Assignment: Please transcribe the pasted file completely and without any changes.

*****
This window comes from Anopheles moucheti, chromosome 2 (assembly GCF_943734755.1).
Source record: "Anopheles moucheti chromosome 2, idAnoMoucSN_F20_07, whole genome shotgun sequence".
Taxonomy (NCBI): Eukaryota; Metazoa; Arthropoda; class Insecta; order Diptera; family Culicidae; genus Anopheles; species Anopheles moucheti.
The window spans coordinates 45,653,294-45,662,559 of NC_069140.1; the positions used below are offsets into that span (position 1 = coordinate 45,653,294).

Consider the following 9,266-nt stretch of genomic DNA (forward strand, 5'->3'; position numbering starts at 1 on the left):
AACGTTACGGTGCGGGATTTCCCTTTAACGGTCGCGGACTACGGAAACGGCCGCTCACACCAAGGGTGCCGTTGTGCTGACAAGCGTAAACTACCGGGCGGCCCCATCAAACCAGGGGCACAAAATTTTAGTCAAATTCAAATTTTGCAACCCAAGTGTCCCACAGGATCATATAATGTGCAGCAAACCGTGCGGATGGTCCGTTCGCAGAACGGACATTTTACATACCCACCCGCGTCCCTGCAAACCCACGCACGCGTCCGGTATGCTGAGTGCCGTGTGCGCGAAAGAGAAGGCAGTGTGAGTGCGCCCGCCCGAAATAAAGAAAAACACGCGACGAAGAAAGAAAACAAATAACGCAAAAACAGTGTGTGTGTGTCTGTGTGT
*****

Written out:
This window comes from Anopheles moucheti, chromosome 2 (assembly GCF_943734755.1).
Source record: "Anopheles moucheti chromosome 2, idAnoMoucSN_F20_07, whole genome shotgun sequence".
Taxonomy (NCBI): Eukaryota; Metazoa; Arthropoda; class Insecta; order Diptera; family Culicidae; genus Anopheles; species Anopheles moucheti.
The window spans coordinates 45,653,294-45,662,559 of NC_069140.1; the positions used below are offsets into that span (position 1 = coordinate 45,653,294).

Consider the following 9,266-nt stretch of genomic DNA (forward strand, 5'->3'; position numbering starts at 1 on the left):
AACGTTACGGTGCGGGATTTCCCTTTAACGGTCGCGGACTACGGAAACGGCCGCTCACACCAAGGGTGCCGTTGTGCTGACAAGCGTAAACTACCGGGCGGCCCCATCAAACCAGGGGCACAAAATTTTAGTCAAATTCAAATTTTGCAACCCAAGTGTCCCACAGGATCATATAATGTGCAGCAAACCGTGCGGATGGTCCGTTCGCAGAACGGACATTTTACATACCCACCCGCGTCCCTGCAAACCCACGCACGCGTCCGGTATGCTGAGTGCCGTGTGCGCGAAAGAGAAGGCAGTGTGAGTGCGCCCGCCCGAAATAAAGAAAAACACGCGACGAAGAAAGAAAACAAATAACGCAAAAACAGTGTGTGTGTGTCTGTGTGT